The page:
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Intellectuals in Exile

Des Fuhrers and Der Fuhrer

Adolph Lowe

Adolph Lowe was born in Stuttgart, Germany on March 4, 1893 to a middle-class Jewish family. Löwe received his Dr. Jur. degree from the University of Tübingen in 1918, but his contacts with noted economic historian Lujo Brentano led him to become an economist. He served as an economic advisor to the Weimar government (1918-24), taking posts in the ministries of Demobilization, Labor, and Economic Affairs. He joined the faculty of the University of Kiel (1925-31) and established the Institute for Business Cycle Research (1925). He then served as director of research and educational studies (1926-30) and associate professor of economics (1930-31) at the Institute of World Economics. Between 1931 and 1933, he taught political economy at the University of Frankfurt. In Spring 1933, Löwe was dismissed from his teaching post in accordance with the provisions of the Law for the Restoration of the Professional Civil Service. He was the first professor of social sciences to be dismissed by the Nazi government. A few months later, he and his wife decided to emigrate after their daughters were dismissed from school because of their "race." The family left for Britain just before the German government revoked the passports of those it defined as Jewish. Lowe later accepted an offer from the New School for Social Research and moved to the United States.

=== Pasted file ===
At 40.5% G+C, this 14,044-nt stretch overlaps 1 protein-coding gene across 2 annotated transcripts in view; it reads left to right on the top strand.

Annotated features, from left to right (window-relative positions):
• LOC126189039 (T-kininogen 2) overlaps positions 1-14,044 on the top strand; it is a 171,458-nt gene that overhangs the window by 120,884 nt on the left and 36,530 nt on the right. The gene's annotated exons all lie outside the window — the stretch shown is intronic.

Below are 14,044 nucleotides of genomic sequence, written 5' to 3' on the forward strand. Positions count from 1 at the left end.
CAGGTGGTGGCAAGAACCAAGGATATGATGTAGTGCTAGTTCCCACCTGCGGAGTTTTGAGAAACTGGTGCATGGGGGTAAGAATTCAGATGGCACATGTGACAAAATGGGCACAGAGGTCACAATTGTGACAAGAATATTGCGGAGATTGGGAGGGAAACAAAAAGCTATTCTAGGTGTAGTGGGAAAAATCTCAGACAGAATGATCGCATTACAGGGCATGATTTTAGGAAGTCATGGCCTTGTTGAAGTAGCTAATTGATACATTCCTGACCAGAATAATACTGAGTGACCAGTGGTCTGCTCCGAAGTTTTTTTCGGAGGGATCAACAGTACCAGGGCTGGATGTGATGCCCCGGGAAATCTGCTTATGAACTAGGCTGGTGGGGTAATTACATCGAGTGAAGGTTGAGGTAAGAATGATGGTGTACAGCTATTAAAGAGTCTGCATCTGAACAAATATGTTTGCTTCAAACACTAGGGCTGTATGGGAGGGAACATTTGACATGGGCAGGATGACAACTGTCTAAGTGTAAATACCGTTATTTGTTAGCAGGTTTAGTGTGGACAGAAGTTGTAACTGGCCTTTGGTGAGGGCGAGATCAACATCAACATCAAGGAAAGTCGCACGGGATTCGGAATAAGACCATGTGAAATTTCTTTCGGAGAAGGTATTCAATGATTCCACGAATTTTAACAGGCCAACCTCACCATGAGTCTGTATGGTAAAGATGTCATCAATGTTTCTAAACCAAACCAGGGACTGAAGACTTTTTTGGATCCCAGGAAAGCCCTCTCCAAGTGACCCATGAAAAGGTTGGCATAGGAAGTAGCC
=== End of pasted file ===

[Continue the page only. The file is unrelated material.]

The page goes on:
The above photograph of Adolph Lowe is taken from Claus-Dieter Krohn's book Der Philosophische Ökonom: Zur intellecktuellen Biographic Adolph Lowes (Metropolis-Verlap, Marburg: 1996).

Letter from Eleanor Roosevelt to Adolph Lowe

Adolph Lowe was a prolific correspondent, and his collection contains some of the letters that he wrote and received while residing in Great Britain and the United States and almost all of the correspondence he sent and received after his 1983 return to Germany to live with his daughter, Hanna. The letter at left is from First Lady Eleanor Roosevelt. In it, she shares her discussion with President Franklin Roosevelt regarding post-war plans for Europe and Germany, particularly an economic union in Germany.

Lowe's academic work in Britain and, in particular, the United States is more amply documented than his work in Germany prior to his emigration. The collection contains many of the lecture notes that he wrote while teaching at Manchester University and the New School for Social Research and numerous published and unpublished articles and essays. Additional information about Lowe is available in the finding aid for his papers.

Exhibited Curated by Mary Osielski, Special Collections Librarian, and Sandy Hawrylchak, Émigré Archivist

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Last updated January 25, 2007